Monday, May 24, 2010
Sunday, May 23, 2010
(ps eventually is should be up, just look up "tagmit" as the username for videos and you should find furniture melt. I'm not a big youtube person so this is a tad new to me... I'll post it if it finishes processing and is happy with itself.)
Friday, May 21, 2010
Thursday, May 20, 2010
Here is a short one, I am not sure how he got this effect but I like it!
I really appreciate the attention to detail in this video (esp. in the set design):
The use of jello as water was a great idea!:
Wednesday, May 19, 2010
Monday, May 17, 2010
The elements of purely animated drawings and claymation fuse well together into a silly cantata about Jurassic Park. The dinosaurs have great movement and actions, especially when the raptor is looking for the right key for the door. One of the best movements that occur overall has to be Weird Al's hair when it flows smoothly as he moves. Hopefully I will do more claymations and they will start looking like this video because there are many aspects of this piece I would love to imitate as well as revolutionize.
Thursday, May 13, 2010
Wednesday, May 12, 2010
Tuesday, May 11, 2010
Sunday, May 9, 2010
Tuesday, May 4, 2010
Here is the inspiration for my piece and even though it's not a stop motion, it gave me the main idea. It is a Surrealist movie that does not follow any actual storyline by being a sequence of strange and nightmarish images. My "non-story" follows a more linear path, but I would rather have people create their own narrative on how my character reacts to his surroundings.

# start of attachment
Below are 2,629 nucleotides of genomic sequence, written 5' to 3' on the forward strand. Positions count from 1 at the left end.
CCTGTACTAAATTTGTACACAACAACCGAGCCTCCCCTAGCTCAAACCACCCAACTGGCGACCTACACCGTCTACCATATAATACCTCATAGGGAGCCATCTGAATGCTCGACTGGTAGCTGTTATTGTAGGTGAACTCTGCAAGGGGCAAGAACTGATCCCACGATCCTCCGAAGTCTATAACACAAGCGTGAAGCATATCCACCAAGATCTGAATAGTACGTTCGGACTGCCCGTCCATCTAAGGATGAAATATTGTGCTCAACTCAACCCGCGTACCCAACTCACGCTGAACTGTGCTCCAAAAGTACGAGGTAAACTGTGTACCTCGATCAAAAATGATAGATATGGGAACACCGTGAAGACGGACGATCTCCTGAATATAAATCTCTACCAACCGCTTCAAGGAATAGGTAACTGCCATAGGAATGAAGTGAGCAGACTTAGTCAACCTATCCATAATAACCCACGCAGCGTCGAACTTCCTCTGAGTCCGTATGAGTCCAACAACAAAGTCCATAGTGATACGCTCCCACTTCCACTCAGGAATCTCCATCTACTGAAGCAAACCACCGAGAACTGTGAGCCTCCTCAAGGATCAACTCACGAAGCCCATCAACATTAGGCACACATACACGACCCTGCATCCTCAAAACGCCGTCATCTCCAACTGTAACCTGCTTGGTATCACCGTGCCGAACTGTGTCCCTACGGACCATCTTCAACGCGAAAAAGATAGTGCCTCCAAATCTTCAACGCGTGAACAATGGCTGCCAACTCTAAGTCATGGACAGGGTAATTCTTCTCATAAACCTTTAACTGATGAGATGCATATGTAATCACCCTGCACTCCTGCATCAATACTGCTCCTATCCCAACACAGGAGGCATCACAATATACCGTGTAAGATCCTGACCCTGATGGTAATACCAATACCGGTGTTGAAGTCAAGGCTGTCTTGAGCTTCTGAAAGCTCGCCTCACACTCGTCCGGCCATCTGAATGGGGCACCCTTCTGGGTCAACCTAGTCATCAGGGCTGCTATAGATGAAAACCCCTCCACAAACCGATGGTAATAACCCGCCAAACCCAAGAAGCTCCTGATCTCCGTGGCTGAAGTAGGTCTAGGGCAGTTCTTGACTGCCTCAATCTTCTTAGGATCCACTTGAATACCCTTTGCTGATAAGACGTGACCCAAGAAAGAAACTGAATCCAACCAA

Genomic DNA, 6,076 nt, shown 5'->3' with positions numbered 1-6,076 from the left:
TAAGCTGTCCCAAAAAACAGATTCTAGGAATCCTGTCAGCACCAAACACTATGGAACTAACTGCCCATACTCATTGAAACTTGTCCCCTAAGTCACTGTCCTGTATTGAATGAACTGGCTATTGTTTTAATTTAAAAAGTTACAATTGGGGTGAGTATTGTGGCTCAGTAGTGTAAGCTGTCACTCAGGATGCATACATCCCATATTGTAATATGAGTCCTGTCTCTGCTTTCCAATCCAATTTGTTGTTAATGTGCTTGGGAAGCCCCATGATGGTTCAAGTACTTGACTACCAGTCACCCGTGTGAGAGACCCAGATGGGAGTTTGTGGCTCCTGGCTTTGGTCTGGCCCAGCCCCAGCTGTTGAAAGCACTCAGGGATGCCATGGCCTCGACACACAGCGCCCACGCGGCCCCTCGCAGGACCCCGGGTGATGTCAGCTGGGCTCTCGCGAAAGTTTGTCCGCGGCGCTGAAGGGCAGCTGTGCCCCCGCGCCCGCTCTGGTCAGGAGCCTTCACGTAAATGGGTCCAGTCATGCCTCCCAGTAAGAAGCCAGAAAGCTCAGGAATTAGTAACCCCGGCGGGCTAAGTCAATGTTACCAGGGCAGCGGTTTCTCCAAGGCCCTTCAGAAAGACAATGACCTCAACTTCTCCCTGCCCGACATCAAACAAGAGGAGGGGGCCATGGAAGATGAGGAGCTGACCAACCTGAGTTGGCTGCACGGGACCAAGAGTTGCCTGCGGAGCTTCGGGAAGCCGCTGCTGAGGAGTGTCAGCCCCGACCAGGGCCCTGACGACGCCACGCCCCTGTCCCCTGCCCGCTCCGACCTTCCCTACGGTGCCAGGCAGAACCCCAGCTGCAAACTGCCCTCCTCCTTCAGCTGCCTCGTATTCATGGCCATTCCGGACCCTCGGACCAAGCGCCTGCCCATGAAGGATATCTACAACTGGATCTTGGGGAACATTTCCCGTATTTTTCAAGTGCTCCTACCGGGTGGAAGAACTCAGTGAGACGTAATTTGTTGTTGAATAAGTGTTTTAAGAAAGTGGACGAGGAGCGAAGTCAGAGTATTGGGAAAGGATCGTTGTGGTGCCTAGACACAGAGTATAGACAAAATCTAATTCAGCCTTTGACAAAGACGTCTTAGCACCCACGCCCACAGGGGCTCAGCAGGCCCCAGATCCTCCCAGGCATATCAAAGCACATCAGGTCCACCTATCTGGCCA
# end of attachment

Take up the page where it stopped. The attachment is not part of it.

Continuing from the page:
Monday, May 3, 2010
Found this article on the history of stop motion animation while doing some googling and thought I would share.
I'm working with fabric for my final piece, and while I was searching for some animations with fabric, I came across this animation that I really liked!
Saturday, May 1, 2010
Thursday, April 29, 2010
Tarek Atoui's Un-drum performances are a series of complex interactions between music composition, movement, performance, and computer and electronic engineering. In July 2009, Atoui performed the remarkable Un-drum 1/Strategies for Surviving Noise at the New Museum and returns this May with the next two projects from the series: Un-drum 2/The Chinese Connection and Un-drum 3/Semantic Scanning Electron Microscope.
Thursday, May 6 2010 | 7PM
$10 Members, $12 General Public
Stop/Action: Martha Colburn with Thollem McDonas, Ryan Sawyer, Lumberob, and Tsigoti